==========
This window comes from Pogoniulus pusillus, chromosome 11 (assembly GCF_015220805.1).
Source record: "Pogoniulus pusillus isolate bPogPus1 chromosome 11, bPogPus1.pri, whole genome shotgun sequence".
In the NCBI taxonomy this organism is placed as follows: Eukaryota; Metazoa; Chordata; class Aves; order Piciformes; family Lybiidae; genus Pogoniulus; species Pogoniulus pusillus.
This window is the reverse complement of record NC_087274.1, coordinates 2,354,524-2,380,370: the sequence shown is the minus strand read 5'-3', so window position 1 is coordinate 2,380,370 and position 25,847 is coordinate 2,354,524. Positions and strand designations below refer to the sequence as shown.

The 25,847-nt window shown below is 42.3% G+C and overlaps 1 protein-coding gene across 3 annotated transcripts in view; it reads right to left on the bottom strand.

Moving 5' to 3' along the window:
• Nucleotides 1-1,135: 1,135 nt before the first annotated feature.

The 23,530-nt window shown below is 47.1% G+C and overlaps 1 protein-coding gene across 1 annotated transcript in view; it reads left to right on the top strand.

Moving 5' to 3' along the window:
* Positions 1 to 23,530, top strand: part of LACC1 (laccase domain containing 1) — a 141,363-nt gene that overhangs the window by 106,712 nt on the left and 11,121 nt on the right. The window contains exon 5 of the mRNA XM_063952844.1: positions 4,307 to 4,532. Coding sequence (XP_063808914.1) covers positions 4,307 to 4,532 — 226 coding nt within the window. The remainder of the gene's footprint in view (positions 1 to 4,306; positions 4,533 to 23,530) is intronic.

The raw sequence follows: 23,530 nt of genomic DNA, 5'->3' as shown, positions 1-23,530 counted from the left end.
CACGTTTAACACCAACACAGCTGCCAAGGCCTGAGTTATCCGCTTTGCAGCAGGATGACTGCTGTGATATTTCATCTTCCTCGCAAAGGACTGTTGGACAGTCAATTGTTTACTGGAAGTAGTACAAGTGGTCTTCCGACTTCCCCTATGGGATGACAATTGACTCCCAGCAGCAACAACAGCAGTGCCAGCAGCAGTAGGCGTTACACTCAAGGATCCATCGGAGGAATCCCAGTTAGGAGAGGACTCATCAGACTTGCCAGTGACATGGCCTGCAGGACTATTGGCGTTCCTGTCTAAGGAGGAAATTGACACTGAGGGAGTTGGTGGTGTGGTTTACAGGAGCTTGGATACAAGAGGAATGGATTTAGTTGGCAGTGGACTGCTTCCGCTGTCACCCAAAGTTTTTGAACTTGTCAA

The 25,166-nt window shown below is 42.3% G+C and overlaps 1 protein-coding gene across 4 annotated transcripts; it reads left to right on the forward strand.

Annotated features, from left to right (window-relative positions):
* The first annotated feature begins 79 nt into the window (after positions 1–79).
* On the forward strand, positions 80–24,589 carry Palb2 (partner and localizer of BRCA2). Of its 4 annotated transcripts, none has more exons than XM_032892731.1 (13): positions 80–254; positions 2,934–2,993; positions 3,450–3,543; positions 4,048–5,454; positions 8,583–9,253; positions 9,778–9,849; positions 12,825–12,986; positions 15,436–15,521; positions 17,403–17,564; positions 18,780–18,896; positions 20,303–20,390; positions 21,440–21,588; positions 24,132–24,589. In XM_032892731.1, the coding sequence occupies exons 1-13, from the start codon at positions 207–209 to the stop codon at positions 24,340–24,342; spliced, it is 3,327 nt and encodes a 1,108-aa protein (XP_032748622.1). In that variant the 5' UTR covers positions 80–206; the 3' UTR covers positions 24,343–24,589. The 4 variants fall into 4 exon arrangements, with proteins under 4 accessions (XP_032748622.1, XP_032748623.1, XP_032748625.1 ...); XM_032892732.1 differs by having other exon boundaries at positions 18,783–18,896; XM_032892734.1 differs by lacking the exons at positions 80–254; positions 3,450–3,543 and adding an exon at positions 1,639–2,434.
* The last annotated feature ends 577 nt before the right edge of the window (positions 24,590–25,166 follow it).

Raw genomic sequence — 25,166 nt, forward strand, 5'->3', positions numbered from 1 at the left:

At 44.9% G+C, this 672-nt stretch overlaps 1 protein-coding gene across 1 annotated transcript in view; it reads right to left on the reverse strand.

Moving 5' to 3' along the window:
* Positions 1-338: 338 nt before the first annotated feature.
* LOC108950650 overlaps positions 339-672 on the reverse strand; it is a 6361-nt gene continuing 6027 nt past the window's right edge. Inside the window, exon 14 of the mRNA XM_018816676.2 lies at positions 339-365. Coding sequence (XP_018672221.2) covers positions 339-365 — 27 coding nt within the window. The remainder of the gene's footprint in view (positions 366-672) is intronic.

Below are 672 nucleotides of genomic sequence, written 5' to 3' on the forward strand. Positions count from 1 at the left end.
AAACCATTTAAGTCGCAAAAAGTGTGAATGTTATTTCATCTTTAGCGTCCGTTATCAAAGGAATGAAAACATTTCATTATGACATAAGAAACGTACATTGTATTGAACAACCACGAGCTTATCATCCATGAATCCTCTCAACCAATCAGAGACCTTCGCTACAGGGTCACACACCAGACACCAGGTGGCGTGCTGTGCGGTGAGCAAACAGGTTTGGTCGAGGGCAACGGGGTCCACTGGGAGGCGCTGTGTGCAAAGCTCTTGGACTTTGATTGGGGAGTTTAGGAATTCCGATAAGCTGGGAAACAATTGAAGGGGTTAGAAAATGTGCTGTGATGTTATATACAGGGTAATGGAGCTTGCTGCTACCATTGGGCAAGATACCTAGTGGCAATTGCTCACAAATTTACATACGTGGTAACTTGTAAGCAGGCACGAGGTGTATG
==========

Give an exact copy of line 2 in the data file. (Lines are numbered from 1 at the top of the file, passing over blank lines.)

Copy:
Source record: "Pogoniulus pusillus isolate bPogPus1 chromosome 11, bPogPus1.pri, whole genome shotgun sequence".